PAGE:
“Um, Dave, have to say your trawler is a little ….. strange!?!”

That she is! She started life in 1993 as a Taiwan-built Island Gypsy 32. How she got stretched to become the world’s only Island Gypsy 40 is an interesting and instructive tale – one of unreachable goals, amateur engineering, and failure. And the story of the creative deal making that made her mine may be of use to you as well.

The story starts with a trawler owner’s strange obsession with speed. Strange, because no matter what you do, a 32 foot trawler with a single 220hp Cummins diesel can only do nine knots, and that’s flat out and downhill! But this owner was determined to get her to twelve knots, without re-powering. Any naval architect could have told him that a 33% increase in performance was impossible. But he developed his own homegrown re-engineering plan, and went to work in three [increasingly expensive] stages:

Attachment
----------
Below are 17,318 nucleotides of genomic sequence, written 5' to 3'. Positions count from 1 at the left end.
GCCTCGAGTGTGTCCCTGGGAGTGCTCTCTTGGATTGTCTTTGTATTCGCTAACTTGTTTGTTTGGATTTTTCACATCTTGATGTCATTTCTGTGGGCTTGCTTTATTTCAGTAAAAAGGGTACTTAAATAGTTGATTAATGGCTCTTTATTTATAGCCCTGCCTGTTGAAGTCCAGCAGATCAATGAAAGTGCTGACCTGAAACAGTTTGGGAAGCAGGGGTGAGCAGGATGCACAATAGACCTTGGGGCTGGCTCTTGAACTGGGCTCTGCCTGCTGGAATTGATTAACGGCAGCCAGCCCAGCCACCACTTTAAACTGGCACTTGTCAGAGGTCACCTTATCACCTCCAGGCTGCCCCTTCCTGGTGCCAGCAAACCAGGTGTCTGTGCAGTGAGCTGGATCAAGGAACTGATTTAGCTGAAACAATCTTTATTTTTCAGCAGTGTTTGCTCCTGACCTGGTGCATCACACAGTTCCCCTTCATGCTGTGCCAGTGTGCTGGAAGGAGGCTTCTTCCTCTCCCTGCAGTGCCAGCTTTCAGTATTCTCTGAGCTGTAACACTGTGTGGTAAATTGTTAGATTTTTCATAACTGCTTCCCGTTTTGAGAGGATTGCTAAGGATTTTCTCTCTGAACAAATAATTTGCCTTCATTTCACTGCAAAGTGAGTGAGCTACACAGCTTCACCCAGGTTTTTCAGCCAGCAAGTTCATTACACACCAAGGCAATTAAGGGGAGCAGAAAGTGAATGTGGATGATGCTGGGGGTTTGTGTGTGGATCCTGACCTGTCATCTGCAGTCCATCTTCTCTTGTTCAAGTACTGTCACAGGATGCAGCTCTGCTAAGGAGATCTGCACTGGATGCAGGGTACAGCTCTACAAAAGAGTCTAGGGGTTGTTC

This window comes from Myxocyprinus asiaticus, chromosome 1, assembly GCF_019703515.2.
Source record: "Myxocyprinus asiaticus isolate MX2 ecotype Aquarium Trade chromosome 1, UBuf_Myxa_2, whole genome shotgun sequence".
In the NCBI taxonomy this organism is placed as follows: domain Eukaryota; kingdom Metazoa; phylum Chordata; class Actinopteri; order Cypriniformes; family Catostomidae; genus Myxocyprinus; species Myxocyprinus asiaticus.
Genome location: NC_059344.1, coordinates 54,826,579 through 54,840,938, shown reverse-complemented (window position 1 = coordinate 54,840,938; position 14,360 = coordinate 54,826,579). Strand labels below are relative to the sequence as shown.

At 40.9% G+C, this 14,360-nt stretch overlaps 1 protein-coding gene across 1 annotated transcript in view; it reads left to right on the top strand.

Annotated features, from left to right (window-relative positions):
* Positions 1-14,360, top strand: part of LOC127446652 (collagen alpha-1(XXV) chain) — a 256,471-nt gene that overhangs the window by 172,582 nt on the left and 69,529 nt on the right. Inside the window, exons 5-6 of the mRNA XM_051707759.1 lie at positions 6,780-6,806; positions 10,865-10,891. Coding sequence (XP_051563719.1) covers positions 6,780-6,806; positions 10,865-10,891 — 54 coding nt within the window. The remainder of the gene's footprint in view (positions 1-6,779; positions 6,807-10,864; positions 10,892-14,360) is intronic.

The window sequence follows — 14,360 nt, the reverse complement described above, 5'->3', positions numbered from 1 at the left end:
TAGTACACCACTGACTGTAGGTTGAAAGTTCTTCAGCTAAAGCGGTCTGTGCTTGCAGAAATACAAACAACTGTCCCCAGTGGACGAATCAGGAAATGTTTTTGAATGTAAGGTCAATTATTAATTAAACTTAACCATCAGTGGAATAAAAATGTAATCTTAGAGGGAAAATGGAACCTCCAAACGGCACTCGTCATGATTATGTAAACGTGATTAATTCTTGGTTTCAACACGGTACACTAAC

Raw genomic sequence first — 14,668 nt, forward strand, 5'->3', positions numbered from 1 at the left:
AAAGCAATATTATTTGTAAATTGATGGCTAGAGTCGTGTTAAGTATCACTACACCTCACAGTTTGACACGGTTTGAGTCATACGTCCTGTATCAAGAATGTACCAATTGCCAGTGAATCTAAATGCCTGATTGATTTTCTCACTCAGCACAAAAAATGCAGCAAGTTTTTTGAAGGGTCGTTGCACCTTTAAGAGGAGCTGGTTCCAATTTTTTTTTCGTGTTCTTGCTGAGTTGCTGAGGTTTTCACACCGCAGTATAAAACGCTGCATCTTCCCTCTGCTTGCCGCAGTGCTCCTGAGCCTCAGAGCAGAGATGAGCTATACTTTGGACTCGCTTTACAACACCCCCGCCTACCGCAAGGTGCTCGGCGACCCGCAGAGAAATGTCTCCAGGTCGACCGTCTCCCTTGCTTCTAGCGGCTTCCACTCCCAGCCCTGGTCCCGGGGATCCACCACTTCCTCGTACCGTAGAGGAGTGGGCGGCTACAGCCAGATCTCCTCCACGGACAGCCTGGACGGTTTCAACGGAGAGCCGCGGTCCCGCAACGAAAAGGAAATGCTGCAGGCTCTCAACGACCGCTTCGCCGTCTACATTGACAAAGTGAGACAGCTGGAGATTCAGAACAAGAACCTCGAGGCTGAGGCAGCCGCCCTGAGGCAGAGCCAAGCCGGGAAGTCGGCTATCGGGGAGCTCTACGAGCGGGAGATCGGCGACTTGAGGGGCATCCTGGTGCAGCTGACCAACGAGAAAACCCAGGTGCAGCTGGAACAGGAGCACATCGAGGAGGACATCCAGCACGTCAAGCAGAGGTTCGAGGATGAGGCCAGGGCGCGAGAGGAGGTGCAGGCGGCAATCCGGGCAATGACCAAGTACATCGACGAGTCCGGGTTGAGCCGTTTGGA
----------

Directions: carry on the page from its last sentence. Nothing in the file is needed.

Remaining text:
Stage  I – The “Bulbous Bow”

You’ll see here a torpedo-like extension protruding from the bow:

If its upwards sweep reminds you of a surfboard, you win! Yes, he directed his yard to glass in the front half of a surfboard, and then faired it to fit the hull.  For the record, the yard did a great job (although I live in fear of T-boning a dock and shearing off all their excellent work).

Bulbous bows are not uncommon on big commercial boats. Here’s the Queen Mary:

 

The Ronald Reagan Aircraft Carrier:

 

And most big freighters:

These extensions modify the laminar flow of water around the bow to reduce drag and increase speed, range, fuel efficiency and stability. Large boats can see a speed increase of up to 15%.